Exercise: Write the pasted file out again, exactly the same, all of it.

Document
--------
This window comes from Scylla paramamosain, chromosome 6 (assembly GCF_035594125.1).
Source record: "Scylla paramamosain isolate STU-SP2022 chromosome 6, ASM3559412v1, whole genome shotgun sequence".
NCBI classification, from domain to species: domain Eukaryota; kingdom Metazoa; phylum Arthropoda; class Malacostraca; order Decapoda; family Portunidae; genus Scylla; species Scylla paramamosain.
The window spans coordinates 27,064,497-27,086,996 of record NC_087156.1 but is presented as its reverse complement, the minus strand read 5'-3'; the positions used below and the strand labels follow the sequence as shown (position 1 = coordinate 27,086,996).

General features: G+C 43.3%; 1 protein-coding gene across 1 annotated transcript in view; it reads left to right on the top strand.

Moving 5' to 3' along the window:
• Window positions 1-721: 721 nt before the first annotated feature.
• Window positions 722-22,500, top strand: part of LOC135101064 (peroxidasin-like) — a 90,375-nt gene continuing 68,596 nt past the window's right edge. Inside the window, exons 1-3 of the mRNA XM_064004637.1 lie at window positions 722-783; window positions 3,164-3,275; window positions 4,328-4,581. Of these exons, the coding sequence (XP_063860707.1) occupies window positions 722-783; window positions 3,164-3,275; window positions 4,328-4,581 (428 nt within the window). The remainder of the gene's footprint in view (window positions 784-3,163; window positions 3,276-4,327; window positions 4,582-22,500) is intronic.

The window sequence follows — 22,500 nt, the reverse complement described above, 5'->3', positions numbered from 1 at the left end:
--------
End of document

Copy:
This window comes from Scylla paramamosain, chromosome 6 (assembly GCF_035594125.1).
Source record: "Scylla paramamosain isolate STU-SP2022 chromosome 6, ASM3559412v1, whole genome shotgun sequence".
NCBI classification, from domain to species: domain Eukaryota; kingdom Metazoa; phylum Arthropoda; class Malacostraca; order Decapoda; family Portunidae; genus Scylla; species Scylla paramamosain.
The window spans coordinates 27,064,497-27,086,996 of record NC_087156.1 but is presented as its reverse complement, the minus strand read 5'-3'; the positions used below and the strand labels follow the sequence as shown (position 1 = coordinate 27,086,996).

General features: G+C 43.3%; 1 protein-coding gene across 1 annotated transcript in view; it reads left to right on the top strand.

Moving 5' to 3' along the window:
• Window positions 1-721: 721 nt before the first annotated feature.
• Window positions 722-22,500, top strand: part of LOC135101064 (peroxidasin-like) — a 90,375-nt gene continuing 68,596 nt past the window's right edge. Inside the window, exons 1-3 of the mRNA XM_064004637.1 lie at window positions 722-783; window positions 3,164-3,275; window positions 4,328-4,581. Of these exons, the coding sequence (XP_063860707.1) occupies window positions 722-783; window positions 3,164-3,275; window positions 4,328-4,581 (428 nt within the window). The remainder of the gene's footprint in view (window positions 784-3,163; window positions 3,276-4,327; window positions 4,582-22,500) is intronic.

The window sequence follows — 22,500 nt, the reverse complement described above, 5'->3', positions numbered from 1 at the left end: